Thanks to the Web, the disabled are virtually enabled. Talking browsers read text, hyperlinks and command buttons. Special mouses allow the disabled to submit mortgage applications and debate headlines online. Our favorite sites help to leap physical and social barriers. - Celia Bland

Children with Disabilities
A formidable array of government agencies have joined forces to present this impressive-and surprisingly clear-guide to local and national resources for disabled children. Covers basic needs like health, housing, education and employment, as well as technical assistance and legal advocacy. Learn about tax deductions, summer camps and pending bills. Links range from grant writing to making your kitchen wheelchair-accessible.

Abledata
Impartial information on assistive technology from the National Institute on Disability and Rehabilitation Research. Search the 7,000-item database by key-word or phrase (such as "one-handed can-opener") and get product descriptions, manufacturers' contact addresses and handy keywords for comparison shopping. More than 27,000 products listed, including the K-9 Rescue Phone, for use by assistance dogs.

Access-Able Travel Source
This site's comprehensive state-by-state, country-by-country database fills in the gaps on accessible travel, from rental cars with hand controls to hotels, dining, museums and cruises. The FAQ section includes tips for traveling with oxygen.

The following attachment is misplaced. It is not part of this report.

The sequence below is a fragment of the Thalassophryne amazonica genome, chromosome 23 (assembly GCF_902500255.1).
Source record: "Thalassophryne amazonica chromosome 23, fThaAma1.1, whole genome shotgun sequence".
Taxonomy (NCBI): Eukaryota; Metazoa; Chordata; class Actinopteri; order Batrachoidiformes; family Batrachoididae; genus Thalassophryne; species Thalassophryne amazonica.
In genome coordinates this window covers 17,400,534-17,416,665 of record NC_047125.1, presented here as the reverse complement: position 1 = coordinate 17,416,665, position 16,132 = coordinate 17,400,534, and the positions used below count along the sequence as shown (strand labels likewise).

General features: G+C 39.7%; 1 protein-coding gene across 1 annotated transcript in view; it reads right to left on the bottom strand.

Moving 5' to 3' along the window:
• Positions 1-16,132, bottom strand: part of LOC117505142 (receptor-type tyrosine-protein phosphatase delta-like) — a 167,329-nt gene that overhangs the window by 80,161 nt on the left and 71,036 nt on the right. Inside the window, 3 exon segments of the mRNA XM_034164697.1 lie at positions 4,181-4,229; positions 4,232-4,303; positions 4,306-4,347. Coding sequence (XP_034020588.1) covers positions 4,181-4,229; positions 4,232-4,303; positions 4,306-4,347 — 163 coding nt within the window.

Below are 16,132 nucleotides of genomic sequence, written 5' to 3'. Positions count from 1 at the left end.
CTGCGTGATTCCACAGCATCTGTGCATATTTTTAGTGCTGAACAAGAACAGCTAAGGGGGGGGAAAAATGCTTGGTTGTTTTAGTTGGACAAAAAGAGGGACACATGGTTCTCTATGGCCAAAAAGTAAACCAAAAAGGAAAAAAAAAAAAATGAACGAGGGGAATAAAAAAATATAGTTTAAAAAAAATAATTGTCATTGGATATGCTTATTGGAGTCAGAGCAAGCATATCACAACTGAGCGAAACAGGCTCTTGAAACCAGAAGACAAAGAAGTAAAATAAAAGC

Institute on Independent Living
Focusing on education as a way of promoting independence, this site offers United Nations and European Union reports on disability rights. Some features, such as the database of "personal assistants", are mostly for Europeans, but Yanks can tune into the site's Disability Radio Worldwide. The accessible vacation rentals exchange helps globetrotters swap a condo in Maui for a cottage in Utrecht.

Parents with Disabilities
Goes beyond the obvious, providing a comprehensive bibliography of medical resources and articles that bluntly address the social and physical difficulties of parenting with disabilities. Plus, information on the sexual and reproductive health of disabled women. Excellent annotated links page and reviews of adaptive parenting aids, such as modified baby carriers for parents with limited dexterity.

Ragged Edge
Medical rationing and genetic discrimination are some of the "ragged-edge" issues addressed in this Webzine. Its political and social commentary is always tart and lively, and although writers flaunt their pro-ADA bias, nearly every article links from its online source to a variety of newspapers, giving readers more objective coverage as well.